What are the essentials for a good studio - effective interior space planning? Storage space? Natural light?
We are located in a 1950s house with lots of small rooms. We are divided across two floors. We have one or two people in each room, all of them with natural light and big tables. We have a small garden, which is very good in the summer; sometimes we lunch together there. This space works well for us, we get a home-like atmosphere.
You enter a lot of design competitions and take part in design events. Is this an important part of your business, or do you do it because you like doing it?
The visibility that every work gets is in relation to its own context. We wanted to show our work outside Portugal, not in a business perspective but a way of showing it to designers from other countries. Participating in design events gives a chance to travel, to meet designers from other countries, to exchange ideas. It gave us incredible moments and it is an opportunity to meet fantastic people. We've made many great friends.
How do you think your election to AGI affects your business? Does it help attract clients?
We have been AGI members only since 2007. We never saw it as way to get clients but rather as recognition from people we admire. Hopefully this will also mean more interesting projects.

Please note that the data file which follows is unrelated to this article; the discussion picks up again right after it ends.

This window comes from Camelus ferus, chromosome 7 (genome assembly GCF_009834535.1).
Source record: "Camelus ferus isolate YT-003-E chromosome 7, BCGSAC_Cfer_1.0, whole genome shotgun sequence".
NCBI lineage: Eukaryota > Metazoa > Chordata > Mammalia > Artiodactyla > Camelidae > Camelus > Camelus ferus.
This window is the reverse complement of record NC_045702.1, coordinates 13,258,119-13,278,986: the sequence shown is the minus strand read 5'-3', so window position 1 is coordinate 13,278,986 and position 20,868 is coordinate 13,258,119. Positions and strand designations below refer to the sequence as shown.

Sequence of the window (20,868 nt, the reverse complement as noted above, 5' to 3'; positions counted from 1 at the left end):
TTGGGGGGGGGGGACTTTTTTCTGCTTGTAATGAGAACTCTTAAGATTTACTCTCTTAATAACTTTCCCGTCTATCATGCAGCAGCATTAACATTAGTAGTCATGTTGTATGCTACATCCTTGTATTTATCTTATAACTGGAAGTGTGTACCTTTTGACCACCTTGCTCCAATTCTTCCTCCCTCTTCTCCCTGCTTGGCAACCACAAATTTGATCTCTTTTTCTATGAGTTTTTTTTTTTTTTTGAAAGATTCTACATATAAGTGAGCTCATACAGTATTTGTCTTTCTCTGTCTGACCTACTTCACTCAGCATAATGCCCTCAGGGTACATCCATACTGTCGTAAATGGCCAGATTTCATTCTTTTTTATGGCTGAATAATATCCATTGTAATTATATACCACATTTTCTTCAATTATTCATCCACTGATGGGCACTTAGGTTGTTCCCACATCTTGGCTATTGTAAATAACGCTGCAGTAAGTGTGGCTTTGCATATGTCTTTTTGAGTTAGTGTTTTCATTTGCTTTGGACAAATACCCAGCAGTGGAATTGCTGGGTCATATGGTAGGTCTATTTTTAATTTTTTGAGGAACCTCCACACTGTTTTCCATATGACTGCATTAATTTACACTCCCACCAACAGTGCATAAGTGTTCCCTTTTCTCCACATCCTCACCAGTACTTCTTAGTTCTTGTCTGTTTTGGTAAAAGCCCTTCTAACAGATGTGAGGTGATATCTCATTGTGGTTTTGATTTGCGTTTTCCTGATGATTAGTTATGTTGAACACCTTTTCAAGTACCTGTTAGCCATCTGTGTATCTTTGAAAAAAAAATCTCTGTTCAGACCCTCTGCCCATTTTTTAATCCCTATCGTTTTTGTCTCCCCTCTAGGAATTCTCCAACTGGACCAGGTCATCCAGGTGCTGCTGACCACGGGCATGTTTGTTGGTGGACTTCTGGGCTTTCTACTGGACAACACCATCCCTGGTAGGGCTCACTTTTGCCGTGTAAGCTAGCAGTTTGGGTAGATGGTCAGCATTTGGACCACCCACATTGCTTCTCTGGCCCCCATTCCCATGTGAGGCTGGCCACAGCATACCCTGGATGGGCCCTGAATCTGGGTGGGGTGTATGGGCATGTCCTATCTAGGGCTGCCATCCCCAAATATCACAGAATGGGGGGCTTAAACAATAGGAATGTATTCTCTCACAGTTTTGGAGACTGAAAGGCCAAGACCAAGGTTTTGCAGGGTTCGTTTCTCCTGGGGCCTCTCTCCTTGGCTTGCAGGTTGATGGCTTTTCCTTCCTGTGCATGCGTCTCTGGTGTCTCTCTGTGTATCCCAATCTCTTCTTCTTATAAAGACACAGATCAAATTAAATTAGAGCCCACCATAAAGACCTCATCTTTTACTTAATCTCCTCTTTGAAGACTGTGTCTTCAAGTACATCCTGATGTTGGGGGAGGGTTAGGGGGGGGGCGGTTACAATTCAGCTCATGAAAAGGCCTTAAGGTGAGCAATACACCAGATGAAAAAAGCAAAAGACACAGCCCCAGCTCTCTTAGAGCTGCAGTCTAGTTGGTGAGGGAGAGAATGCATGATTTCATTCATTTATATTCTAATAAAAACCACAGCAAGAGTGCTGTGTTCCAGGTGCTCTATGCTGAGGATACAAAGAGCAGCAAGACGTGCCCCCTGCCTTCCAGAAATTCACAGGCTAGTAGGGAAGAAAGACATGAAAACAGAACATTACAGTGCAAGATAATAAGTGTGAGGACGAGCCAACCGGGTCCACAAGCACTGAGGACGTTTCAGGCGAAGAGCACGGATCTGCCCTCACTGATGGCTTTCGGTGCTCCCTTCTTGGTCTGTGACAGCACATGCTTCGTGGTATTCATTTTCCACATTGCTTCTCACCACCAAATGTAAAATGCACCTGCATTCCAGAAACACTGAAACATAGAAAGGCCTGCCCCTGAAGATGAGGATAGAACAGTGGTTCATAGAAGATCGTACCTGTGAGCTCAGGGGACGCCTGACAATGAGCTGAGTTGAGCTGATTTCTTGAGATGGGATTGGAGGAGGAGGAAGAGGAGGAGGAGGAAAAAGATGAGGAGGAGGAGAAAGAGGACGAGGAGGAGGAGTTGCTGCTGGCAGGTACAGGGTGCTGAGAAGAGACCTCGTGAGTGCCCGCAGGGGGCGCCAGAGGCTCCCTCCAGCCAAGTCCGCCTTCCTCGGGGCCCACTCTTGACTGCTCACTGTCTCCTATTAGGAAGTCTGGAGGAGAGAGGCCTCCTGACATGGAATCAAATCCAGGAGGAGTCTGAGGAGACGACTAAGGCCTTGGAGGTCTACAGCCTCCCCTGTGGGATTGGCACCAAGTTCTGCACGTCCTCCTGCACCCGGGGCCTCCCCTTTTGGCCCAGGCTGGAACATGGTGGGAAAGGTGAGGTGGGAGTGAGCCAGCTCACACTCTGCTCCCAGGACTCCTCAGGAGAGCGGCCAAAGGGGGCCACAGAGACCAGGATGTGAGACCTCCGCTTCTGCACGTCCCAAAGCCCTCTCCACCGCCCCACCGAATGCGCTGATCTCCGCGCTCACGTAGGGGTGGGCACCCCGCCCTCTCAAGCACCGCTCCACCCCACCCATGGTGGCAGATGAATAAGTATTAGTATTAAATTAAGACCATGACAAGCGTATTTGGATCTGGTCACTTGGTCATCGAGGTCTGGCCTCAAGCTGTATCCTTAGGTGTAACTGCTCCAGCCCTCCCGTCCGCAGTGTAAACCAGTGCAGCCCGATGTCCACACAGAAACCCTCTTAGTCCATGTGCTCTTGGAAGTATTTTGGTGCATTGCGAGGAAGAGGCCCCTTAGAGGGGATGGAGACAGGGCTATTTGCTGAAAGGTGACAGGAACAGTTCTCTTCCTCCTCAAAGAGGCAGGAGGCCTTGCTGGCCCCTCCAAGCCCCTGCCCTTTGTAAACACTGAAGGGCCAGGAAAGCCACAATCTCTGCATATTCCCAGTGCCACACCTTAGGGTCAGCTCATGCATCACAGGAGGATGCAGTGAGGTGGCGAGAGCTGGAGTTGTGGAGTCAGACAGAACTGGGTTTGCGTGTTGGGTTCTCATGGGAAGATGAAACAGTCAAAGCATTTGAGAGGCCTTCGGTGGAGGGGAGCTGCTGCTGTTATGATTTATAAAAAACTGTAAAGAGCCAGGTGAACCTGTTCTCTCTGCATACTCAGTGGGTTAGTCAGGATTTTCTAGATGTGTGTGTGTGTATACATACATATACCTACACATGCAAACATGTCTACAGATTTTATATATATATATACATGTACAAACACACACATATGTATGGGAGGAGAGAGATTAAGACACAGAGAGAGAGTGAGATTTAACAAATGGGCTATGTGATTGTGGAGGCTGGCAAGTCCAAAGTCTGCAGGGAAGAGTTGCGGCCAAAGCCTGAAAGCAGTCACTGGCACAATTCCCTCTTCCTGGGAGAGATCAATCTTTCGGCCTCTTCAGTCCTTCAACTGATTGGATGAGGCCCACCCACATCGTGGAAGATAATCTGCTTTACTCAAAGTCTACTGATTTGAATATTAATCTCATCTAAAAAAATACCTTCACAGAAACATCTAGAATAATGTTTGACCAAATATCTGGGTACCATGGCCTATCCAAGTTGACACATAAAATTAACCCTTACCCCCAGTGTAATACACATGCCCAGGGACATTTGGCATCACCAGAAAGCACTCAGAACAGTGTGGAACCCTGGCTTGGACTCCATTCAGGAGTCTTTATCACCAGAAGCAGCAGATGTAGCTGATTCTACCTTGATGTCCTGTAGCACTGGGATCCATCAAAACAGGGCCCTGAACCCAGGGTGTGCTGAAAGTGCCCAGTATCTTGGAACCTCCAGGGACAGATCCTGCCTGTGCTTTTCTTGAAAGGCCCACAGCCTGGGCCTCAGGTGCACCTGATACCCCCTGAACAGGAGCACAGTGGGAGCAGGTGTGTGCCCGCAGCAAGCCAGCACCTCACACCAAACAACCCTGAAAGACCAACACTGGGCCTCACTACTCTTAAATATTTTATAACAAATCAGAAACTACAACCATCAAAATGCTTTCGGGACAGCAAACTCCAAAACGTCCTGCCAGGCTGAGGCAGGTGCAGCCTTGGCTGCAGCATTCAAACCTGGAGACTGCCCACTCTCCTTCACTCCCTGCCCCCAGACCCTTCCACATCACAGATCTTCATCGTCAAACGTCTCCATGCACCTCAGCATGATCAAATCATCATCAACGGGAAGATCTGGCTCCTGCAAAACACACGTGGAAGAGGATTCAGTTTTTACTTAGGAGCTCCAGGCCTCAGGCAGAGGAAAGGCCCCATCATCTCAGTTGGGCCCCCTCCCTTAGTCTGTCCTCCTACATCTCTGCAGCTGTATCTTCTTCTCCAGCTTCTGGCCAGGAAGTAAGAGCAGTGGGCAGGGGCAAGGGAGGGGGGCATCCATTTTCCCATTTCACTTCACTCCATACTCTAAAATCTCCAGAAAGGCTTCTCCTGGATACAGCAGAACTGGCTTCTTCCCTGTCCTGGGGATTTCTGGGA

What about a potfolio, website... are these things important? Or does finding new clients just happen?
We were always aware of the importance of both, but we just had the website, maybe because the clients just show up. Most of them did not come because of the website but because they had seen the actual work. That is one of the reasons that we never invested in a portfolio, but now we are working on it.
What about the future - do you envisage R2 growing? Will there be a time when you have an office in Lisbon as well as the Porto office? Or will it always just be you two and a few assistants?
We don't know what the future will be, but we are quite happy with the actual size. Anyway, if we feel this formula is not the best for a different context, we will change; we are always questioning and redirecting the goals and process inside the studio.
Last question...if you were starting again what, if anything, would you do differently?
Back then, knowing what we know today, we would have done lots of things differently. In some aspects we chose the longest way... but in the end we've managed to get where we wanted, plus it made us value what we have achieved and we learned a lot from our mistakes and the choices we made.
Interview taken from 'Studio Culture: The secret life of the graphic design studio' by Tony Brook & Adrian Shaughnessy